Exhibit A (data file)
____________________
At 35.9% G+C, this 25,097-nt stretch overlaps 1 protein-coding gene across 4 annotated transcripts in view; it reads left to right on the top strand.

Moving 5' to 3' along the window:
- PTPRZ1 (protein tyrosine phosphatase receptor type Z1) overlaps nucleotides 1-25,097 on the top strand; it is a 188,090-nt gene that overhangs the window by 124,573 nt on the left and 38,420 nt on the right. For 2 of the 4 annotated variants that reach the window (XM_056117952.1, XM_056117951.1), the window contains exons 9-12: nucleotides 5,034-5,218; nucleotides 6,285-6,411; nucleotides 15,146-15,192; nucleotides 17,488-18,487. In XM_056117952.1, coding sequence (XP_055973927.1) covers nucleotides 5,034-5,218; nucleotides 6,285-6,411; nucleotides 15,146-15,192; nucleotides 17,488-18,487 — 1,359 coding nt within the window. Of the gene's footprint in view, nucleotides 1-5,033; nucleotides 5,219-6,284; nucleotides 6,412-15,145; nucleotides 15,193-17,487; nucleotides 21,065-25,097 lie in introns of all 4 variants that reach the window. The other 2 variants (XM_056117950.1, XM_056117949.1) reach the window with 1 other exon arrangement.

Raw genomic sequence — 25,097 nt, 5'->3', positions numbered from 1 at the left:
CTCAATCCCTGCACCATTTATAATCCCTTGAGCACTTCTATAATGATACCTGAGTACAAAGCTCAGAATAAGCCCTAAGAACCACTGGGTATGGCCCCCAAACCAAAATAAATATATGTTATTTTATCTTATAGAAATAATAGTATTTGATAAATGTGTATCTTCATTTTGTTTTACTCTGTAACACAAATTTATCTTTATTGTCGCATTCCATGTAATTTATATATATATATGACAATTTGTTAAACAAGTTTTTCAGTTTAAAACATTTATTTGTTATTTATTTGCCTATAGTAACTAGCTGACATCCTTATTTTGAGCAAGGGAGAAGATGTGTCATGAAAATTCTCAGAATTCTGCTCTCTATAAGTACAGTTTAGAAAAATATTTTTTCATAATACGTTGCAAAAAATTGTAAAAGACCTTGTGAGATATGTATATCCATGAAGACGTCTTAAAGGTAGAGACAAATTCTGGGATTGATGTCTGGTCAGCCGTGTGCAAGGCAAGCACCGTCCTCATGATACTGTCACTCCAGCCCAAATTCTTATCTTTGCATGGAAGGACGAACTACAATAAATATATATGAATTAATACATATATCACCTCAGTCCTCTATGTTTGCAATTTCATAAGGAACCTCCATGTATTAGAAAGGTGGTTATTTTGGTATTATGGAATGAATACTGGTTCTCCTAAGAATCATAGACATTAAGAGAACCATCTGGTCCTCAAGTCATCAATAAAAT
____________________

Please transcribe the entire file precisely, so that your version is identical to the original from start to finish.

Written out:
At 35.9% G+C, this 25,097-nt stretch overlaps 1 protein-coding gene across 4 annotated transcripts in view; it reads left to right on the top strand.

Moving 5' to 3' along the window:
- PTPRZ1 (protein tyrosine phosphatase receptor type Z1) overlaps nucleotides 1-25,097 on the top strand; it is a 188,090-nt gene that overhangs the window by 124,573 nt on the left and 38,420 nt on the right. For 2 of the 4 annotated variants that reach the window (XM_056117952.1, XM_056117951.1), the window contains exons 9-12: nucleotides 5,034-5,218; nucleotides 6,285-6,411; nucleotides 15,146-15,192; nucleotides 17,488-18,487. In XM_056117952.1, coding sequence (XP_055973927.1) covers nucleotides 5,034-5,218; nucleotides 6,285-6,411; nucleotides 15,146-15,192; nucleotides 17,488-18,487 — 1,359 coding nt within the window. Of the gene's footprint in view, nucleotides 1-5,033; nucleotides 5,219-6,284; nucleotides 6,412-15,145; nucleotides 15,193-17,487; nucleotides 21,065-25,097 lie in introns of all 4 variants that reach the window. The other 2 variants (XM_056117950.1, XM_056117949.1) reach the window with 1 other exon arrangement.

Raw genomic sequence — 25,097 nt, 5'->3', positions numbered from 1 at the left:
CTCAATCCCTGCACCATTTATAATCCCTTGAGCACTTCTATAATGATACCTGAGTACAAAGCTCAGAATAAGCCCTAAGAACCACTGGGTATGGCCCCCAAACCAAAATAAATATATGTTATTTTATCTTATAGAAATAATAGTATTTGATAAATGTGTATCTTCATTTTGTTTTACTCTGTAACACAAATTTATCTTTATTGTCGCATTCCATGTAATTTATATATATATATGACAATTTGTTAAACAAGTTTTTCAGTTTAAAACATTTATTTGTTATTTATTTGCCTATAGTAACTAGCTGACATCCTTATTTTGAGCAAGGGAGAAGATGTGTCATGAAAATTCTCAGAATTCTGCTCTCTATAAGTACAGTTTAGAAAAATATTTTTTCATAATACGTTGCAAAAAATTGTAAAAGACCTTGTGAGATATGTATATCCATGAAGACGTCTTAAAGGTAGAGACAAATTCTGGGATTGATGTCTGGTCAGCCGTGTGCAAGGCAAGCACCGTCCTCATGATACTGTCACTCCAGCCCAAATTCTTATCTTTGCATGGAAGGACGAACTACAATAAATATATATGAATTAATACATATATCACCTCAGTCCTCTATGTTTGCAATTTCATAAGGAACCTCCATGTATTAGAAAGGTGGTTATTTTGGTATTATGGAATGAATACTGGTTCTCCTAAGAATCATAGACATTAAGAGAACCATCTGGTCCTCAAGTCATCAATAAAAT